Classical (October 2018)

Keyboard Sonatas Hob.XV1:32, 40, 49, 50
Paul Lewis
Harmonia Mundi HMM902371 (downloads up to 96kHz/24-bit res)

Mozart apart, Paul Lewis's discography has closely mirrored his mentor Alfred Brendel's (both even including Mussorgsky's Pictures) although the 11 Haydn sonatas with Brendel [Philips] excluded the E-flat No 49 which opens this CD. Some of Haydn's sonatas were written with specific, talented persons in mind, able to deal with their intricacies – they are a lot more challenging technically than Mozart's. Typically, the opening of No 49 has a fragment that keeps popping up, but Lewis's adroitness means we never feel we've heard it too often. His playing in the Allegro of No 50 (a wonderful sonata whose Adagio Beethoven must surely have known) is quite marvellous – selfless too. CB


Dream Album
Stephen Hough
Hyperion CDA68176 (downloads up to 96kHz/24-bit resolution)

Yes 'By The Sleepy Lagoon' is here but the only really dreamy pieces in this 27-track compilation are the two lullabies composed by Hough – the second distinctly Debussy-like in places. Music, he says, suspends (dream-like) the ordinary aspects of our lives. Hough's cheeky Radetzky March should make you smile – there are six Hough originals and nine transcriptions, while chosen composers range from Albeniz to Sibelius. The track listing tells you something about why he's chosen the pieces. Recorded at the Wyastone Estate concert hall in Sept '16 Hough plays a Yamaha CFX. Maybe slight all told, but a suitable late night listening companion. CB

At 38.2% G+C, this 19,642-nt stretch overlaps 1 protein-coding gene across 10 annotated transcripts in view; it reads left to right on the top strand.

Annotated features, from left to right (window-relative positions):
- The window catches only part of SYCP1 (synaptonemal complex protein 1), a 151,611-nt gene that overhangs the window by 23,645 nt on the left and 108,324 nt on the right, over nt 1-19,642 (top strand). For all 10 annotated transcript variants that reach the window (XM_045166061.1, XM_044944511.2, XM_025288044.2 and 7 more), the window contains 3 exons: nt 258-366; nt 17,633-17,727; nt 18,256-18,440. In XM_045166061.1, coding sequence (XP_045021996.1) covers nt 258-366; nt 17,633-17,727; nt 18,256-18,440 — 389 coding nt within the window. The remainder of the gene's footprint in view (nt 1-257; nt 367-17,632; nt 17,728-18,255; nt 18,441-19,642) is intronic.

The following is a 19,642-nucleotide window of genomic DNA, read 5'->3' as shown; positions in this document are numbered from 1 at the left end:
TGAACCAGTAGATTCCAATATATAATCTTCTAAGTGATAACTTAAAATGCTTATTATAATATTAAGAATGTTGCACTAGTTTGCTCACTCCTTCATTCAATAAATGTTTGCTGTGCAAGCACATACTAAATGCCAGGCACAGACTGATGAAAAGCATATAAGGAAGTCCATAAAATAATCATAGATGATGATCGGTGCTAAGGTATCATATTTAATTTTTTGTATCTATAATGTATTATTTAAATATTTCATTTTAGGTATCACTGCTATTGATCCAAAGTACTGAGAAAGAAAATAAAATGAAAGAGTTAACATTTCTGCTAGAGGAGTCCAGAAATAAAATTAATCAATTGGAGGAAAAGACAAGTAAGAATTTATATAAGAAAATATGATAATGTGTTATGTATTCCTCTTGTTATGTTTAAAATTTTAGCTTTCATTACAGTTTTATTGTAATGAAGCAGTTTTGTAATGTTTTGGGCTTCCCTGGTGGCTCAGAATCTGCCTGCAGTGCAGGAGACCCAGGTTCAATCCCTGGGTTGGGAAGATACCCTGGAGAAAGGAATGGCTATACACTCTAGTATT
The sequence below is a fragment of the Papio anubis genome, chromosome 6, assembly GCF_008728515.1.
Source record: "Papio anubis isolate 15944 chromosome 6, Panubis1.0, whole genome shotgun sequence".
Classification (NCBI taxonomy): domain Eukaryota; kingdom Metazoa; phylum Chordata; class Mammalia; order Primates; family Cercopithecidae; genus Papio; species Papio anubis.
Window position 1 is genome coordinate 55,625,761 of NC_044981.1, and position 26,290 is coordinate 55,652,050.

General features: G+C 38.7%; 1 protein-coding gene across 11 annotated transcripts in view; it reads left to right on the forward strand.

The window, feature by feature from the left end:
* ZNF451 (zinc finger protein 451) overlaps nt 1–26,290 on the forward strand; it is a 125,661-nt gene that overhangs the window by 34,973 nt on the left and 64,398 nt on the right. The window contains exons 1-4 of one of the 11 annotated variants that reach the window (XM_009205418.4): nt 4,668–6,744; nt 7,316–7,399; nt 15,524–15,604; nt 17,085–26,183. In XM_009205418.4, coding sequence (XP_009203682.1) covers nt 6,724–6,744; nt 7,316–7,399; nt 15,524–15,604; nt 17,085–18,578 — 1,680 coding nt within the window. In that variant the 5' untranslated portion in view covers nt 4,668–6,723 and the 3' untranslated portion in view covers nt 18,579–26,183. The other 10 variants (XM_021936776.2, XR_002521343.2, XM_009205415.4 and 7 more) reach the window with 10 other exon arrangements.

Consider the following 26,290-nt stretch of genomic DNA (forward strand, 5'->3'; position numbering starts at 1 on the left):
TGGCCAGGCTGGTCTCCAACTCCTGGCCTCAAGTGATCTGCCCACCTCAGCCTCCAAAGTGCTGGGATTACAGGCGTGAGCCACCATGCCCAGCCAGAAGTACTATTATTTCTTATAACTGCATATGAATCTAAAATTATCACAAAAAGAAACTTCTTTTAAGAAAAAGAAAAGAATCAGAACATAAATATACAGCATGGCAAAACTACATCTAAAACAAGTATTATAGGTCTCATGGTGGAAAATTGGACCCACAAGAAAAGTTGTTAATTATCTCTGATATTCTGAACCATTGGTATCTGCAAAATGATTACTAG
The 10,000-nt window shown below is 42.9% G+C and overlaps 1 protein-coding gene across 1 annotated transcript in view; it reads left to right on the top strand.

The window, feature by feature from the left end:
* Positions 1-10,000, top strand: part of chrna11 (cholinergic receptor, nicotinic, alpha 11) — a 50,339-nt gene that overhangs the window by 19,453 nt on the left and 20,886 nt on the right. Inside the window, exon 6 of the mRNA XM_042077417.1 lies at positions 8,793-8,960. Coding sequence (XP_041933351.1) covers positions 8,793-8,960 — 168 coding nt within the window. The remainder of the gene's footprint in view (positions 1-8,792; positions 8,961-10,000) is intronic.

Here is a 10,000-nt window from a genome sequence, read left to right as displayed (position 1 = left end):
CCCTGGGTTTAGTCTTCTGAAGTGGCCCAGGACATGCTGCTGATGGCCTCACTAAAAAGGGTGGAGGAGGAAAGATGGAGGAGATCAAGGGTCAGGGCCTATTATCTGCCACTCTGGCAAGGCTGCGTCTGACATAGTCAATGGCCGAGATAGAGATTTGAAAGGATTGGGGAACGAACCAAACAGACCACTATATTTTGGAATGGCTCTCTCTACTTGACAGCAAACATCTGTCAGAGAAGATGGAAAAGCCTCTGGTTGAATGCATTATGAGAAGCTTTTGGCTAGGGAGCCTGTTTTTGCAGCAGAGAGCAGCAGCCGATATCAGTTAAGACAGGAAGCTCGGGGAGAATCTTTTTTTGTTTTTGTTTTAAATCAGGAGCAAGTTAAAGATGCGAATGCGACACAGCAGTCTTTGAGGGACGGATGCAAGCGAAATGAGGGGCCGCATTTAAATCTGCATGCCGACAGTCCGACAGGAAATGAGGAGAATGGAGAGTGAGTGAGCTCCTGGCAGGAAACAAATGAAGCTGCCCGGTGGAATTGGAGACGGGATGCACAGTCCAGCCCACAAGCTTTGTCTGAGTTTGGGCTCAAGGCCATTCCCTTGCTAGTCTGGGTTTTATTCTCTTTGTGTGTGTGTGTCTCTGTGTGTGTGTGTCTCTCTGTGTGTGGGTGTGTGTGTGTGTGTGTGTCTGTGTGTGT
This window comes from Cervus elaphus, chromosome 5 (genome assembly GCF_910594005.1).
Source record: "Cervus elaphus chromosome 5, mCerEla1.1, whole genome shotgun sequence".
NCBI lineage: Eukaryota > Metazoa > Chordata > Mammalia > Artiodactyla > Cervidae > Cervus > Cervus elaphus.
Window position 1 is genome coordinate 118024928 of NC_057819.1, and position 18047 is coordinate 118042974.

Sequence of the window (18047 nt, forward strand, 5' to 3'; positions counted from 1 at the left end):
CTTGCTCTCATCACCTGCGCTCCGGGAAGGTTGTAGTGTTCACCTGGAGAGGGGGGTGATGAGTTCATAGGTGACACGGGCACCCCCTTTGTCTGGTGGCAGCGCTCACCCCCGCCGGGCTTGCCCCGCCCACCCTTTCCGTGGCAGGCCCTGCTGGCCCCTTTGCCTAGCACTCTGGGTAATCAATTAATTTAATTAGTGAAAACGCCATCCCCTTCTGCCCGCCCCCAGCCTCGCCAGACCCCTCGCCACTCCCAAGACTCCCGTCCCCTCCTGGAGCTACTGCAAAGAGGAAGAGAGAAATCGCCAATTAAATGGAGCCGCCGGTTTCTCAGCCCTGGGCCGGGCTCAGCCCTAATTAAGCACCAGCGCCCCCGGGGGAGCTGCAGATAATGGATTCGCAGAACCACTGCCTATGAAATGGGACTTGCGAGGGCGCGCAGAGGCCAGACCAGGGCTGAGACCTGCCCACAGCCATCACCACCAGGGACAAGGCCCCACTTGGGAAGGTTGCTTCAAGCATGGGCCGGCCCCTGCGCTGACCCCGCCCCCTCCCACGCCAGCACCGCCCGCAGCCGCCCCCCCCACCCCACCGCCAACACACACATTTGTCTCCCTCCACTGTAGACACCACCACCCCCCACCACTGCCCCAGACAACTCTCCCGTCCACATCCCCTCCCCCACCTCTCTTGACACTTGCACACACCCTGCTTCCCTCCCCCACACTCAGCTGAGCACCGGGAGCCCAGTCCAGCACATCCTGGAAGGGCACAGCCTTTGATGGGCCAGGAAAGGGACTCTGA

Mendelssohn/Fanny Mendelssohn
A Midsummer Night's Dream/Three songs
Anna Lucia Richter, Barbara Kozelj, Pro Musica Ch, Budapest Festival Orch/Iván Fischer
Channel Classics CCS SA 37418 (SACD; downloads up to DSD256)

'The fairies are still with us' Fischer assures us. But it's not all magic with this MND selection – which includes some of the brief 'Melodramas' first introduced on a 1969 Decca LP, but fewer than on Dausgaard's excellent BIS SACD [HFN Feb '16]. The three lightly scored songs by Fanny Mendelssohn I found more rewarding than the main work, where the two singers are not well matched, the 'Funeral March' is given a klezmerish Mahlerian twist and the 'Wedding March' has cymbal clashes far too prominent. It all sounds like a showcase for orchestra, albeit a brilliant one. CB


R Strauss
Eine Alpensinfonie; Die Frau ohne Schatten – excerpts; Salome 'Dance of the seven veils'
LPO/Vladimir Jurowski
LPO LPO0106 (two discs; downloads up to 44.1kHz/24-bit res)

These Festival Hall live performances allay any doubts about Jurowski in Strauss prompted by his disappointing Berlin RSO/Pentatone Also Sprach Zarathustra. The LPO's beautiful brass chording at the start of the Alpine Symphony – a well spread soundstage too – augurs well for a flowing performance which matches the best in the catalogue. CD2 has a spacious Salome excerpt (not as sinuous as Karajan's), then we have 47m of orchestral music from Die Frau, again with marvellous playing and conducting. It's a quite masterly score but am I alone in finding it repellent? CB